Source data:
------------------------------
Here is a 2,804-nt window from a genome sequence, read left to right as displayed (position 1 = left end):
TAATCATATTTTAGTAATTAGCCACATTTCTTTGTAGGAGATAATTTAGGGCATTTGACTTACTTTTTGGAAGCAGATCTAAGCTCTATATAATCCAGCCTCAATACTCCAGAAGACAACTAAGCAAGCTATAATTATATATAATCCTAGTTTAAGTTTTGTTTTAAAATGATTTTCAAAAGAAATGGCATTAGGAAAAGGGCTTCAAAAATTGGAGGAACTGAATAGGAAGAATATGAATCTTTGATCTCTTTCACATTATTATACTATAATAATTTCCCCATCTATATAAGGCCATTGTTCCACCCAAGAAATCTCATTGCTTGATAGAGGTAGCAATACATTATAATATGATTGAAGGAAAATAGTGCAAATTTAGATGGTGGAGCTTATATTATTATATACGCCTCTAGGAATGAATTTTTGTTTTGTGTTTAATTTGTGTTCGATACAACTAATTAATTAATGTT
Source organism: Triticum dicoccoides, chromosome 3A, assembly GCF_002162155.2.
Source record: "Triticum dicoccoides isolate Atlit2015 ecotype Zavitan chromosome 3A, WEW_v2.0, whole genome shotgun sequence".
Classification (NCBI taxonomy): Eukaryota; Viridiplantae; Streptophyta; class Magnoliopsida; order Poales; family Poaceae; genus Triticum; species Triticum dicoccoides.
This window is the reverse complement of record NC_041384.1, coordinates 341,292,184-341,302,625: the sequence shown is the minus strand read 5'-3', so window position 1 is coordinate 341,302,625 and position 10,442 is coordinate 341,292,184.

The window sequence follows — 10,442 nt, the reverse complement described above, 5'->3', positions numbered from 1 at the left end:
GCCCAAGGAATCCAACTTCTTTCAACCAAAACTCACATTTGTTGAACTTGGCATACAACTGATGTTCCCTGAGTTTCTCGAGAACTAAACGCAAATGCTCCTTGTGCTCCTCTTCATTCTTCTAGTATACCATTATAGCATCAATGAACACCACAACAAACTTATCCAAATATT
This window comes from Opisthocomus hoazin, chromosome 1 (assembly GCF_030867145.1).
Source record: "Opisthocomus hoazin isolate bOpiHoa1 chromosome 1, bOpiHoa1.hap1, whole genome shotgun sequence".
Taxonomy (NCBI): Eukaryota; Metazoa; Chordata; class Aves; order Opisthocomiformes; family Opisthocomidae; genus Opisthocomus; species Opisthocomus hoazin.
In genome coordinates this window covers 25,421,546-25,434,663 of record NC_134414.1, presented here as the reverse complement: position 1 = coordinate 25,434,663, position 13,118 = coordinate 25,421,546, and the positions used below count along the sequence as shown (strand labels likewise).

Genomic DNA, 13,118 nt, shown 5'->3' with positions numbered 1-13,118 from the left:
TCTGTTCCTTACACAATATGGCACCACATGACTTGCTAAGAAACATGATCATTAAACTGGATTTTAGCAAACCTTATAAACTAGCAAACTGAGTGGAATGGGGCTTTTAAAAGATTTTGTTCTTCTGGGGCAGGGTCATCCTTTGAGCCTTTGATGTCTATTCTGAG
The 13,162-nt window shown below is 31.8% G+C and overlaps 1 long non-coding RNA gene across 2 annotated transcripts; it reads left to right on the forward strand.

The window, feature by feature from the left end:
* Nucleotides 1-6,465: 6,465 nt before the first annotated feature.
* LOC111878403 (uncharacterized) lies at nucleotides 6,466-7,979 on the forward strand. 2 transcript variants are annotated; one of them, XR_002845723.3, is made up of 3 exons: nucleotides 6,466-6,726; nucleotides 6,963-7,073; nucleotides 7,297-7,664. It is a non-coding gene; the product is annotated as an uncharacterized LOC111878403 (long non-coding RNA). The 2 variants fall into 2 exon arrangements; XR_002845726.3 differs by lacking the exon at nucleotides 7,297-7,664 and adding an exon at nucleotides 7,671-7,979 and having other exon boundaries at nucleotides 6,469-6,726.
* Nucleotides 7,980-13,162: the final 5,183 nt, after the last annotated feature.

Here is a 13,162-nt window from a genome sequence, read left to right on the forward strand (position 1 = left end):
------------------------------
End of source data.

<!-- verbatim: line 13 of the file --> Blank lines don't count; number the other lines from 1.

Genomic DNA, 13,118 nt, shown 5'->3' with positions numbered 1-13,118 from the left: